Gordon Campbell | Parliament TV | Parliament Today | News Video | Crime | Employers | Housing | Immigration | Legal | Local Govt. | Maori | Welfare | Unions | Youth | Search

 


Access to buildings is a human right, says monitoring group

Embargoed until 2.30pm, Thursday 7 August 2014

Media Release: Access to buildings is a human right, says monitoring group

A key group monitoring disability rights in New Zealand says proposed changes to building regulations are unnecessary and infringe disabled people’s right to access buildings.

When a building is upgraded, reasonable and adequate access must be made for people with disabilities. The proposed changes to the Building Act 2004 will allow councils to issue building consents for earthquake strengthening without triggering this requirement.

In its second report, launched this week, the Independent Monitoring Mechanism (IMM) of the United Nations Convention on the Rights of Persons with Disabilities criticises this proposal.

Chief Ombudsman Dame Beverley Wakem says the proposal sends a clear message that the rights of disabled people are a low priority.

“Inaccessible buildings limit disabled people’s opportunities for education, employment, and their ability to contribute to and participate in their community.”

The IMM includes the Office of the Ombudsman, the Human Rights Commission and the New Zealand Convention Coalition made up of eight disabled people’s organisations (DPOs).

In the report, the IMM has contrasted the Building Act proposals with other areas where progress has been made since July 2012. It welcomes increasing involvement by disabled people and their organisations in practical and policy decisions about their lives. For example, the Earthquake Disability Leadership Group (EDLG), established to advocate for the rights of disabled people in Canterbury during the recovery, is making progress.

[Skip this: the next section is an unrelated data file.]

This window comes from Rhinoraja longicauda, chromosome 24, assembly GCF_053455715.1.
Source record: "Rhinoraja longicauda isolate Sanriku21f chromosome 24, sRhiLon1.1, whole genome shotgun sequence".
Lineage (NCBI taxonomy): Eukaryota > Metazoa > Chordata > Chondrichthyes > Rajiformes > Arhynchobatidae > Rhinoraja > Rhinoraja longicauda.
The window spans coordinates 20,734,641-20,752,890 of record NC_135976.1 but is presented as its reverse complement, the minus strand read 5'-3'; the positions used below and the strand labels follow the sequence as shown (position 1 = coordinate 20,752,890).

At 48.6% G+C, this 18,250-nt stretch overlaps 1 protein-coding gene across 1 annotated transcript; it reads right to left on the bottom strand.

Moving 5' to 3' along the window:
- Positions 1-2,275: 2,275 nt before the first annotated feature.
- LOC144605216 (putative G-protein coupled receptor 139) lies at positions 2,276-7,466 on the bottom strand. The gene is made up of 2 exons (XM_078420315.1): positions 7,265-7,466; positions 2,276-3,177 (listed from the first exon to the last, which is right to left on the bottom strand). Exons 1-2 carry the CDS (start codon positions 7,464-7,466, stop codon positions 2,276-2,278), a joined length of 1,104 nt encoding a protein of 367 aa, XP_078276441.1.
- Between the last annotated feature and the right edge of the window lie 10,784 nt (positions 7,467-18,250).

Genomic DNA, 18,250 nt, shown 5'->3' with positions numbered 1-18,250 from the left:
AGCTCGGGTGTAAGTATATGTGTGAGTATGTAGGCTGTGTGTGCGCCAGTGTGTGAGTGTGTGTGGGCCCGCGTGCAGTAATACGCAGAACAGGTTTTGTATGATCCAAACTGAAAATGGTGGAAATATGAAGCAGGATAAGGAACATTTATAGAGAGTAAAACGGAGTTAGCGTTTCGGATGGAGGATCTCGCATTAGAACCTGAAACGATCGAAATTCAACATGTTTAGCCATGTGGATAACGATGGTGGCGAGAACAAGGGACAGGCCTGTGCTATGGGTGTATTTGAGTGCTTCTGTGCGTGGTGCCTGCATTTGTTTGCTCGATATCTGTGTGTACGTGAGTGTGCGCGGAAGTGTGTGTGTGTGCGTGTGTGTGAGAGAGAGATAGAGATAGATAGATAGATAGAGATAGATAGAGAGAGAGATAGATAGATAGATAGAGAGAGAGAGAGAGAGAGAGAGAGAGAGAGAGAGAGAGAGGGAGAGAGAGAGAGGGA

“The EDLG has been particularly successful in ensuring that disabled people have an effective and united voice in the rebuilding of Christchurch,” says the IMM’s report.

The EDLG’s aim is to make Christchurch the most accessible and liveable city in the world. This is picked up as the focus of the IMM’s report launch in Christchurch tomorrow (August 7).

However, Disability Commissioner Paul Gibson says accessibility continues to be an issue in Christchurch and across the country.

“The Commission’s December 2013 report Monitoring Human Rights in the Canterbury Earthquake Recovery identified two and three level buildings constructed without lifts or the capacity to include them at a later date,” he says.

The IMM welcomes the current Government review into building access for disabled people. Its report recommends considering whether the existing accessibility standard should be mandatory and extended to cover residential housing.

ENDS

Find out more at: http://www.hrc.co.nz/

© Scoop Media

 
 
 
 
 
Parliament Headlines | Politics Headlines | Regional Headlines

Election Day: Make Sure You're A Part Of It!

Saturday 20 September, is election day, and New Zealanders’ last chance to have a say on who leads the country for the next three years.

“The people and parties we elect tomorrow will be making the decisions that affect us, our families and our communities,” says Robert Peden, Chief Electoral Officer. “It doesn’t get much more important than that, and we need all New Zealanders to use their voice and vote.”

Voting places will be open from 9.00am until 7.00pm on election day. The busiest time at voting places is usually 9.00am - 11.00am.

“Take your EasyVote card with you when you go to vote, as it will make voting faster and easier, and vote close to home if you can. But don’t worry if you forget your card, or didn’t receive one, because as long as you are enrolled to vote, your voice will be heard,” says Mr Peden. More>>

 

Get More From Scoop

 

LATEST HEADLINES

 
 
 
 
 
 
 
 
Politics
Search Scoop  
 
 
Powered by Vodafone
NZ independent news